• by Albert Cortez, Ph.D. • IDRA Newsletter • June- July 1999
Those who oppose or have reservations about vouchers have expressed many concerns, including the numerous legal aspects of the issue. In states where legislatures have adopted voucher plans, individuals and groups have filed suits challenging the legality of those initiatives. To date there have been suits filed in Arizona, Georgia, Maine, Ohio, Vermont and Wisconsin. State courts in Wisconsin and Ohio have issued two distinct and apparently contradictory decisions. Additional litigation is pending, and it is anticipated that the issue will ultimately be decided by the U.S. Supreme Court.
The legal questions are complex and difficult. While a body of case law related to use of public monies to fund education in private settings is emerging, some voucher proponents claim that there has been no truly precedent-setting decision that can be used to guide state or national legal deliberations on the question.
Yet in the 1971 Lemmon vs. Kurtzman case, the US Supreme Court concluded that federal money could be used to provide educational services to students enrolled in private and sectarian schools. The case is considered a landmark case in its departure from earlier rulings forbidding the use of federal tax revenues to support educational services provided in private and religious school settings. While allowing some public funding for services provided to private schools, the case established three criteria that are seen as the litmus test by which related measures are judged (NCPE, 1997). The Supreme Court’s three criteria include:
- does the legislative action have a secular purpose?
- does its primary effect neither advance nor inhibit religion?
- does the action create excessive entanglements between government and religion?
The National Coalition for Public Education (NCPE) comments:
Although the Supreme Court has yet to rule on vouchers per se… in a similar case (Committee for Public Education and Religious Liberty vs. Nyquist, 1973) the high court held that grants and tax benefits (supporting attendance at private religious schools) had the unlawful effects of advancing religion because the aid unavoidably would be used to fund sectarian activities, even though the financial benefits flowed through the parents (NCPE, 1997).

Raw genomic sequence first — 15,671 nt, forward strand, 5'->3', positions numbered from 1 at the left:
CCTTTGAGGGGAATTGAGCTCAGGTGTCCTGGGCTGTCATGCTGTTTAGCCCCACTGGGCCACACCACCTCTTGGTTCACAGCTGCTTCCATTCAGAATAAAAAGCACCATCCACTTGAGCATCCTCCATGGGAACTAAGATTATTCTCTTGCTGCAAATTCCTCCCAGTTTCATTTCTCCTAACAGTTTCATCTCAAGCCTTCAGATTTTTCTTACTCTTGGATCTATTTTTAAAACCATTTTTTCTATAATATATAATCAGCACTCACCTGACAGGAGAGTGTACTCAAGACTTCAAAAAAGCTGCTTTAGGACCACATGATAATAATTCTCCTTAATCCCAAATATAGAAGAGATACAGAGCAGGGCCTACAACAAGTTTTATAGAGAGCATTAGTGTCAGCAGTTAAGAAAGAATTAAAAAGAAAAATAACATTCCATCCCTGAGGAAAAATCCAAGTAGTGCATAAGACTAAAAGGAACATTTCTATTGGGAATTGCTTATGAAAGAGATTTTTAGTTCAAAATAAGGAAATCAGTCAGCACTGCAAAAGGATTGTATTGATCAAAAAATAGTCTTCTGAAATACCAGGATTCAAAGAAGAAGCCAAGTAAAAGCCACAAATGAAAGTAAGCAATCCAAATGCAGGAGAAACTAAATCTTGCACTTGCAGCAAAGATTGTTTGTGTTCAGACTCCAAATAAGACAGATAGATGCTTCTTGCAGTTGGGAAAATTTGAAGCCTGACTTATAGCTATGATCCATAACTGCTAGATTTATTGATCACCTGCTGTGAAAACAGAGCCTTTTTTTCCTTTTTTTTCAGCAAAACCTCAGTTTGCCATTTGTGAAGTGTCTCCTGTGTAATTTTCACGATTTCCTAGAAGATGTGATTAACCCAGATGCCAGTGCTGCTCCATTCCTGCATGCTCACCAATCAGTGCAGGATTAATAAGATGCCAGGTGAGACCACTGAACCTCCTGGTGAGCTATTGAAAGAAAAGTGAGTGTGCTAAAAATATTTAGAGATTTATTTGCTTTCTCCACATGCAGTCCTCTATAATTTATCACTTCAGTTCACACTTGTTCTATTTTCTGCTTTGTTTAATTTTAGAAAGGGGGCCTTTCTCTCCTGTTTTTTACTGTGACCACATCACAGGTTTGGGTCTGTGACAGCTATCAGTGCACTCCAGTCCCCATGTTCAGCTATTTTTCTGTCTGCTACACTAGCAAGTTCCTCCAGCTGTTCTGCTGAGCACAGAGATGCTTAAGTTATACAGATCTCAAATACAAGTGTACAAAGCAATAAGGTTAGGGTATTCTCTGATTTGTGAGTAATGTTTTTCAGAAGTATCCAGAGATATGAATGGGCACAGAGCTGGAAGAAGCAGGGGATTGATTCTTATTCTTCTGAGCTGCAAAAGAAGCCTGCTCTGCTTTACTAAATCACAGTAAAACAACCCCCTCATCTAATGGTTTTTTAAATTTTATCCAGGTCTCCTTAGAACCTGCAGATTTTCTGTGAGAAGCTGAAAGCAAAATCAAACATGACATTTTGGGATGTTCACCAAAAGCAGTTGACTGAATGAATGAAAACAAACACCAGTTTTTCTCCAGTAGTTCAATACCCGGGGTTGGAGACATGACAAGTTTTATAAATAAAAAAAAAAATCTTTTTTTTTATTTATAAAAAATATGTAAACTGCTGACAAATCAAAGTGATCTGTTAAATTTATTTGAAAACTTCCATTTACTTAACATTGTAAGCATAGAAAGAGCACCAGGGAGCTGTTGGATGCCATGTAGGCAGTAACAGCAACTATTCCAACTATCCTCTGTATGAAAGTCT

According to NCPE, “Voucher advocates inaccurately claim that several Supreme Court decisions support the constitutionality of vouchers,” including Mueller vs. Allen in which the court ruled that granting state tax deductions for tuition, materials and transportation expenses was acceptable. The NCPE points out that Mueller involved benefits that were available to public and private school students and that only an “unattenuated financial benefit flowed to parochial schools” (NCPE, 1997).
In the Wisconsin case, MTEA vs. Benson, the Wisconsin State Supreme Court overturned the Appeals Court decision on a 4-2 vote and concluded that the Wisconsin voucher program met all three criteria of the Lemmon case and thus did not violate state or federal provisions related to the separation of church and state. As a result, the program will be expanded from 1,500 pupils attending private nonsectarian schools to include 15,000 low-income pupils who may enroll in private and religiously affiliated institutions (PFAW, 1999).